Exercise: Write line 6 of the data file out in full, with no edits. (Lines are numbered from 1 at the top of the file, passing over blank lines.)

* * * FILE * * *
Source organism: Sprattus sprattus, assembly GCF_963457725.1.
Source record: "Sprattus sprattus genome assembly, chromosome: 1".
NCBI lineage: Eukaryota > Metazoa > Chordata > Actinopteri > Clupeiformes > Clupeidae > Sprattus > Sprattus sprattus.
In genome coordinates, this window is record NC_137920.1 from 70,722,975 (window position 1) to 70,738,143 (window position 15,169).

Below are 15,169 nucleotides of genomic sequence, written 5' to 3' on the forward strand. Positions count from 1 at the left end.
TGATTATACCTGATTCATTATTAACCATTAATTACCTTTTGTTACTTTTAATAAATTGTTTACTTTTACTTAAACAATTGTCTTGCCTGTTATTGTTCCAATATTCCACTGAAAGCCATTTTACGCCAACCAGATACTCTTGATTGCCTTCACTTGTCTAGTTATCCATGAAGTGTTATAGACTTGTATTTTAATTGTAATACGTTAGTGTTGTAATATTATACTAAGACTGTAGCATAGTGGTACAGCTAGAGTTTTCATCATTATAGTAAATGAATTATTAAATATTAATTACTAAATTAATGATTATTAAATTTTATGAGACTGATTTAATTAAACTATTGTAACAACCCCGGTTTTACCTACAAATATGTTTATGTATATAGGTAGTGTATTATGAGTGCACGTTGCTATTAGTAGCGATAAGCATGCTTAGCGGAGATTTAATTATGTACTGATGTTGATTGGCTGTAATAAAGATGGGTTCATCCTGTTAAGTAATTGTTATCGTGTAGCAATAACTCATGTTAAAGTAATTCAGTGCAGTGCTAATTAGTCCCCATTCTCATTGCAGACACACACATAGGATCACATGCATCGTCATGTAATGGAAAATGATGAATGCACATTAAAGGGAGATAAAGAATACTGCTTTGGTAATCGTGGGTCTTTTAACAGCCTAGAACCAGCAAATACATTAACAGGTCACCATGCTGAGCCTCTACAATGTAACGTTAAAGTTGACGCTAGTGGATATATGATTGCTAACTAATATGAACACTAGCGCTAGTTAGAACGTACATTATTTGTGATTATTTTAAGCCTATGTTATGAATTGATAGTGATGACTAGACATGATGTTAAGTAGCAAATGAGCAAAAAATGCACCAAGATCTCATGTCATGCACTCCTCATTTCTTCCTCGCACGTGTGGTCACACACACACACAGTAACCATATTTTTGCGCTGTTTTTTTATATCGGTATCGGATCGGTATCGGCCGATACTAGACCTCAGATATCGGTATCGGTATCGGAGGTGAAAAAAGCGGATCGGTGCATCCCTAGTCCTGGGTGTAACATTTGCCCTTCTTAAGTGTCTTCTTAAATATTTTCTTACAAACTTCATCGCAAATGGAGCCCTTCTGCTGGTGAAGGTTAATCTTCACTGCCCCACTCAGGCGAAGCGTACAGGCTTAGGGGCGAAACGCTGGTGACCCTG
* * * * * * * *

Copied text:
TGATTATACCTGATTCATTATTAACCATTAATTACCTTTTGTTACTTTTAATAAATTGTTTACTTTTACTTAAACAATTGTCTTGCCTGTTATTGTTCCAATATTCCACTGAAAGCCATTTTACGCCAACCAGATACTCTTGATTGCCTTCACTTGTCTAGTTATCCATGAAGTGTTATAGACTTGTATTTTAATTGTAATACGTTAGTGTTGTAATATTATACTAAGACTGTAGCATAGTGGTACAGCTAGAGTTTTCATCATTATAGTAAATGAATTATTAAATATTAATTACTAAATTAATGATTATTAAATTTTATGAGACTGATTTAATTAAACTATTGTAACAACCCCGGTTTTACCTACAAATATGTTTATGTATATAGGTAGTGTATTATGAGTGCACGTTGCTATTAGTAGCGATAAGCATGCTTAGCGGAGATTTAATTATGTACTGATGTTGATTGGCTGTAATAAAGATGGGTTCATCCTGTTAAGTAATTGTTATCGTGTAGCAATAACTCATGTTAAAGTAATTCAGTGCAGTGCTAATTAGTCCCCATTCTCATTGCAGACACACACATAGGATCACATGCATCGTCATGTAATGGAAAATGATGAATGCACATTAAAGGGAGATAAAGAATACTGCTTTGGTAATCGTGGGTCTTTTAACAGCCTAGAACCAGCAAATACATTAACAGGTCACCATGCTGAGCCTCTACAATGTAACGTTAAAGTTGACGCTAGTGGATATATGATTGCTAACTAATATGAACACTAGCGCTAGTTAGAACGTACATTATTTGTGATTATTTTAAGCCTATGTTATGAATTGATAGTGATGACTAGACATGATGTTAAGTAGCAAATGAGCAAAAAATGCACCAAGATCTCATGTCATGCACTCCTCATTTCTTCCTCGCACGTGTGGTCACACACACACACAGTAACCATATTTTTGCGCTGTTTTTTTATATCGGTATCGGATCGGTATCGGCCGATACTAGACCTCAGATATCGGTATCGGTATCGGAGGTGAAAAAAGCGGATCGGTGCATCCCTAGTCCTGGGTGTAACATTTGCCCTTCTTAAGTGTCTTCTTAAATATTTTCTTACAAACTTCATCGCAAATGGAGCCCTTCTGCTGGTGAAGGTTAATCTTCACTGCCCCACTCAGGCGAAGCGTACAGGCTTAGGGGCGAAACGCTGGTGACCCTG